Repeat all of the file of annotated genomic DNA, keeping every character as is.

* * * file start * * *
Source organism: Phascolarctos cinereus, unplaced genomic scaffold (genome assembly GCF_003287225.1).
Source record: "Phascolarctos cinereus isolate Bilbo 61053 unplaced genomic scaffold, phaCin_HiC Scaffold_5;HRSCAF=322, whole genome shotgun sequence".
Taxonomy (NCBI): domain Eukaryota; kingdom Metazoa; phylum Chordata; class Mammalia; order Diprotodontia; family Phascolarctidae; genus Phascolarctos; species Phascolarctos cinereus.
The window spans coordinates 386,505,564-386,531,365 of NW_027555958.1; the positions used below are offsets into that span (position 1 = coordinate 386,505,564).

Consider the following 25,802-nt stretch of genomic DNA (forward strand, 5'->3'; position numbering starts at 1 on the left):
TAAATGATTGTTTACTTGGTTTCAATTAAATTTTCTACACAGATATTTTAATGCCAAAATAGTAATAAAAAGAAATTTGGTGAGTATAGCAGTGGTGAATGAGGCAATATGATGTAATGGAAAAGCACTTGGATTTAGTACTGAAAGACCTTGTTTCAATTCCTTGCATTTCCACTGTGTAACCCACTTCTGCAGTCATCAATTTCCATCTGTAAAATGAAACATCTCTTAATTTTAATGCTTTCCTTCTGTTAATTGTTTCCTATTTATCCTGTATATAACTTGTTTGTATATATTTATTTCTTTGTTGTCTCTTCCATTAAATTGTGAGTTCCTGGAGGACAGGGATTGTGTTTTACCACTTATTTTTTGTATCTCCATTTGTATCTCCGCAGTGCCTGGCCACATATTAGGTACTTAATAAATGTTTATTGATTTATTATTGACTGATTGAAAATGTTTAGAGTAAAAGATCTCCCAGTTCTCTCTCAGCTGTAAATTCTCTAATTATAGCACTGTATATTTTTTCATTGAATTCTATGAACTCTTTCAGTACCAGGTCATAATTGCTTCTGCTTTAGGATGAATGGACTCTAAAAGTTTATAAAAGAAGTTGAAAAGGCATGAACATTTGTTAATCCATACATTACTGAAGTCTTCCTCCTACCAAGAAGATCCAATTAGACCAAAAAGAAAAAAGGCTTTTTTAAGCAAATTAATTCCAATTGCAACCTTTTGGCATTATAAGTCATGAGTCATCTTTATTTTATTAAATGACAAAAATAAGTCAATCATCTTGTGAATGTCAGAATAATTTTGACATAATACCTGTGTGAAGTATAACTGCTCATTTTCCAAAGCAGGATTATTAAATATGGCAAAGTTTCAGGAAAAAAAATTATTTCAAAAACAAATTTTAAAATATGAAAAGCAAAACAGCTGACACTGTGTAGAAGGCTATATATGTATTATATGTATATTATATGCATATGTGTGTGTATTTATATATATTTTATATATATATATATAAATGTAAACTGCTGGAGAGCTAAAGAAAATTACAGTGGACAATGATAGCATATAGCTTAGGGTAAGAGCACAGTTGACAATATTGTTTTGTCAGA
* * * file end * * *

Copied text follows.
Source organism: Phascolarctos cinereus, unplaced genomic scaffold (genome assembly GCF_003287225.1).
Source record: "Phascolarctos cinereus isolate Bilbo 61053 unplaced genomic scaffold, phaCin_HiC Scaffold_5;HRSCAF=322, whole genome shotgun sequence".
Taxonomy (NCBI): domain Eukaryota; kingdom Metazoa; phylum Chordata; class Mammalia; order Diprotodontia; family Phascolarctidae; genus Phascolarctos; species Phascolarctos cinereus.
The window spans coordinates 386,505,564-386,531,365 of NW_027555958.1; the positions used below are offsets into that span (position 1 = coordinate 386,505,564).

Consider the following 25,802-nt stretch of genomic DNA (forward strand, 5'->3'; position numbering starts at 1 on the left):
TAAATGATTGTTTACTTGGTTTCAATTAAATTTTCTACACAGATATTTTAATGCCAAAATAGTAATAAAAAGAAATTTGGTGAGTATAGCAGTGGTGAATGAGGCAATATGATGTAATGGAAAAGCACTTGGATTTAGTACTGAAAGACCTTGTTTCAATTCCTTGCATTTCCACTGTGTAACCCACTTCTGCAGTCATCAATTTCCATCTGTAAAATGAAACATCTCTTAATTTTAATGCTTTCCTTCTGTTAATTGTTTCCTATTTATCCTGTATATAACTTGTTTGTATATATTTATTTCTTTGTTGTCTCTTCCATTAAATTGTGAGTTCCTGGAGGACAGGGATTGTGTTTTACCACTTATTTTTTGTATCTCCATTTGTATCTCCGCAGTGCCTGGCCACATATTAGGTACTTAATAAATGTTTATTGATTTATTATTGACTGATTGAAAATGTTTAGAGTAAAAGATCTCCCAGTTCTCTCTCAGCTGTAAATTCTCTAATTATAGCACTGTATATTTTTTCATTGAATTCTATGAACTCTTTCAGTACCAGGTCATAATTGCTTCTGCTTTAGGATGAATGGACTCTAAAAGTTTATAAAAGAAGTTGAAAAGGCATGAACATTTGTTAATCCATACATTACTGAAGTCTTCCTCCTACCAAGAAGATCCAATTAGACCAAAAAGAAAAAAGGCTTTTTTAAGCAAATTAATTCCAATTGCAACCTTTTGGCATTATAAGTCATGAGTCATCTTTATTTTATTAAATGACAAAAATAAGTCAATCATCTTGTGAATGTCAGAATAATTTTGACATAATACCTGTGTGAAGTATAACTGCTCATTTTCCAAAGCAGGATTATTAAATATGGCAAAGTTTCAGGAAAAAAAATTATTTCAAAAACAAATTTTAAAATATGAAAAGCAAAACAGCTGACACTGTGTAGAAGGCTATATATGTATTATATGTATATTATATGCATATGTGTGTGTATTTATATATATTTTATATATATATATATAAATGTAAACTGCTGGAGAGCTAAAGAAAATTACAGTGGACAATGATAGCATATAGCTTAGGGTAAGAGCACAGTTGACAATATTGTTTTGTCAGA